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Proc Natl Acad Sci U S A. 2019 Sep 24;116(39):19342-19351. doi: 10.1073/pnas.1909479116. Epub 2019 Sep 9.

The first day of the Cenozoic.

Author information

1
Institute for Geophysics, Jackson School of Geosciences, University of Texas at Austin, Austin, TX 78758; sean@ig.utexas.edu.
2
Department of Geological Sciences, Jackson School of Geosciences, University of Texas at Austin, Austin, TX 79712.
3
Department of Geosciences, Pennsylvania State University, University Park, PA 16801.
4
Centro de Astrobiología Instituto Nacional de Técnica Aeroespacial-Spanish National Research Council (INTA-CSIC), Instituto Nacional de Técnica Aeroespacial, 28850 Torrejon de Ardoz, Spain.
5
Enthought, Inc., Austin, TX 78701.
6
Western Australian Organic and Isotope Geochemistry Centre, The Institute for Geoscience Research, School of Earth and Planetary Science, Curtin University, Perth, WA 6102, Australia.
7
Department of Earth Science and Engineering, Imperial College London, SW7 2AZ London, United Kingdom.
8
Planetary Science Institute, Tucson, AZ 85719-2395.
9
Analytical, Environmental and Geo-Chemistry, Vrije Universiteit Brussel, Pleinlaan 2, B-1050 Brussels, Belgium.
10
Department of Geosciences, University of Alaska Fairbanks, Fairbanks, AK 99775.
11
Department of Earth and Planetary Sciences, Rutgers University, New Brunswick, NJ 08854.
12
Institute for Geophysics, Jackson School of Geosciences, University of Texas at Austin, Austin, TX 78758.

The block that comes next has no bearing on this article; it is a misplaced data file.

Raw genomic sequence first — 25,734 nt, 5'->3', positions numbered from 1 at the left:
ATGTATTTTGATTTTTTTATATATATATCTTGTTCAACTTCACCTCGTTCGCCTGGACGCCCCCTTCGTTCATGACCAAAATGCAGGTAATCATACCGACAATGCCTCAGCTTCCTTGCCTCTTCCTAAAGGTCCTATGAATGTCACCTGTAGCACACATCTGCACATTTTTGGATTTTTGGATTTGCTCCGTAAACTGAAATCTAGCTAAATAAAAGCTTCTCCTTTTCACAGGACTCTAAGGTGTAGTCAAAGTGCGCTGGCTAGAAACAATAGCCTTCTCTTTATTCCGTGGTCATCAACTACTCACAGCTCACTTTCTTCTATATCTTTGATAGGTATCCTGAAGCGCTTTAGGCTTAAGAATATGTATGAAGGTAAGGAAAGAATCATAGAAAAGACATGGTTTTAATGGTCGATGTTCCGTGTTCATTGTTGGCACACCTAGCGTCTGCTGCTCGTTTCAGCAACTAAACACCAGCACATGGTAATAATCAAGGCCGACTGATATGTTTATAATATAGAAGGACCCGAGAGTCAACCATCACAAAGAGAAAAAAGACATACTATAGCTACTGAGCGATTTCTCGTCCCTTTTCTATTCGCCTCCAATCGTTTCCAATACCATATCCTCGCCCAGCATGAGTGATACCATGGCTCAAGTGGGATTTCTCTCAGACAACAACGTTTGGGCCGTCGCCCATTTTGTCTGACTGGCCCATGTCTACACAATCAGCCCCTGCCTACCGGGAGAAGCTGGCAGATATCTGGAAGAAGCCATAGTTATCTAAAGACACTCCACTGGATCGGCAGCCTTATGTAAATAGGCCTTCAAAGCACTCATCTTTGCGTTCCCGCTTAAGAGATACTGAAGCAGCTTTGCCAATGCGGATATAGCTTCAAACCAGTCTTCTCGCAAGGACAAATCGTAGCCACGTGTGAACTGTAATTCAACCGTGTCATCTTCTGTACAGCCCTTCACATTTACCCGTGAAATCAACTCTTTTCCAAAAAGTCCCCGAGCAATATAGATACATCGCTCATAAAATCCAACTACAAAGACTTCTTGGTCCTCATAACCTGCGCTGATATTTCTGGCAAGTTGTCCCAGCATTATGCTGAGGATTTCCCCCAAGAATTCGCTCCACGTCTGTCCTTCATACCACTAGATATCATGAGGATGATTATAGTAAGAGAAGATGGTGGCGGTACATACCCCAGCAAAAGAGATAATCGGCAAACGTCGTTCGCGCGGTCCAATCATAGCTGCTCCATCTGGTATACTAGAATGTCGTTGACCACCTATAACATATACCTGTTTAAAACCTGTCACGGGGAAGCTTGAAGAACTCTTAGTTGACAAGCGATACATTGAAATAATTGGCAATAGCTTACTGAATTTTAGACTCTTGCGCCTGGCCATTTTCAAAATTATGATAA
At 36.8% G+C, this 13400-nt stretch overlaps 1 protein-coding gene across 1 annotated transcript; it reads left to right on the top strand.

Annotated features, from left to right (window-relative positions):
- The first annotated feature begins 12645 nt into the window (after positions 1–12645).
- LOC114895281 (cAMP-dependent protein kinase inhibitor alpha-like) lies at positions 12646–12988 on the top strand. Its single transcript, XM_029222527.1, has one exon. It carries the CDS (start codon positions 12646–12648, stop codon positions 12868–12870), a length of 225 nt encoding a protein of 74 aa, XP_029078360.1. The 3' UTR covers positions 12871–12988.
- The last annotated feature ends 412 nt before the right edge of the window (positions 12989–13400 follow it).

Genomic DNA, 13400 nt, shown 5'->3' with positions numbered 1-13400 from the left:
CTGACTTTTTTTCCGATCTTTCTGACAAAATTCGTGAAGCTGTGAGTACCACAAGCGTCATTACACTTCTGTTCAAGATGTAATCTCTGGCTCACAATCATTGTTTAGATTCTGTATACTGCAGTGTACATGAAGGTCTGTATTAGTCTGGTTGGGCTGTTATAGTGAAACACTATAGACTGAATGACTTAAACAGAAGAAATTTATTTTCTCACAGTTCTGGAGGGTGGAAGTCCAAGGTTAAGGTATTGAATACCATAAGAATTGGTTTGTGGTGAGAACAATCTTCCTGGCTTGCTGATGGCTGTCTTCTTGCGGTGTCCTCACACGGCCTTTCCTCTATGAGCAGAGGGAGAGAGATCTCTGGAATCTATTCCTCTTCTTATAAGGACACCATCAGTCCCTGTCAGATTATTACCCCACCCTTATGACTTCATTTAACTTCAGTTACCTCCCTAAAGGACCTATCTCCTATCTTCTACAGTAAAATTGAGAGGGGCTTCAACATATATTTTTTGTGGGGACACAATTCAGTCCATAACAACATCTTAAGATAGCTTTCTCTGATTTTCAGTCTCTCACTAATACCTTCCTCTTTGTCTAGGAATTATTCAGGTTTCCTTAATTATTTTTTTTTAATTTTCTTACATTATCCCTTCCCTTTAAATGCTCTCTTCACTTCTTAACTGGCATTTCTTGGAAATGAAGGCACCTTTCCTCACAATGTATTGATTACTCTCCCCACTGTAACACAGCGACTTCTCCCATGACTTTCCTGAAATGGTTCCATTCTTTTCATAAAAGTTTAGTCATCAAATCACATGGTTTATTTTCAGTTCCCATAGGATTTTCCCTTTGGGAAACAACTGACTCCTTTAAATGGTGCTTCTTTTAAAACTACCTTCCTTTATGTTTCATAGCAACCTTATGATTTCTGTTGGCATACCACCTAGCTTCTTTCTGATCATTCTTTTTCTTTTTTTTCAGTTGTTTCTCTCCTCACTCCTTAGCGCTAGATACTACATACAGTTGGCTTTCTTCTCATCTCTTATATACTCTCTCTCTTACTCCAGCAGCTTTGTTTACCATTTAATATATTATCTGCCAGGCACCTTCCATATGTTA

13
International Research Institute of Disaster Science, Tohoku University, Sendai 980-8572, Japan.
14
Department of Earth Sciences, University of Western Ontario, London, ON, N6A 3K7, Canada.
15
Institut für Geologie, Universität Hamburg, 20146 Hamburg, Germany.
16
Faculty of Earth and Life Sciences (FALW), Vrije Universiteit Amsterdam, 1081 HV, Amsterdam, The Netherlands.
17
Swedish Museum of Natural History, 114 18 Stockholm, Sweden.
18
Eyring Materials Center, Arizona State University, Tempe, AZ 85287-1704.

Abstract

Highly expanded Cretaceous-Paleogene (K-Pg) boundary section from the Chicxulub peak ring, recovered by International Ocean Discovery Program (IODP)-International Continental Scientific Drilling Program (ICDP) Expedition 364, provides an unprecedented window into the immediate aftermath of the impact. Site M0077 includes ∼130 m of impact melt rock and suevite deposited the first day of the Cenozoic covered by <1 m of micrite-rich carbonate deposited over subsequent weeks to years. We present an interpreted series of events based on analyses of these drill cores. Within minutes of the impact, centrally uplifted basement rock collapsed outward to form a peak ring capped in melt rock. Within tens of minutes, the peak ring was covered in ∼40 m of brecciated impact melt rock and coarse-grained suevite, including clasts possibly generated by melt-water interactions during ocean resurge. Within an hour, resurge crested the peak ring, depositing a 10-m-thick layer of suevite with increased particle roundness and sorting. Within hours, the full resurge deposit formed through settling and seiches, resulting in an 80-m-thick fining-upward, sorted suevite in the flooded crater. Within a day, the reflected rim-wave tsunami reached the crater, depositing a cross-bedded sand-to-fine gravel layer enriched in polycyclic aromatic hydrocarbons overlain by charcoal fragments. Generation of a deep crater open to the ocean allowed rapid flooding and sediment accumulation rates among the highest known in the geologic record. The high-resolution section provides insight into the impact environmental effects, including charcoal as evidence for impact-induced wildfires and a paucity of sulfur-rich evaporites from the target supporting rapid global cooling and darkness as extinction mechanisms.

KEYWORDS:

Chicxulub impact crater; Cretaceous–Paleogene; peak ring; suevite; tsunami

PMID:
31501350
PMCID:
PMC6765282
[Available on 2020-03-09]
DOI:
10.1073/pnas.1909479116

Conflict of interest statement

The authors declare no conflict of interest.

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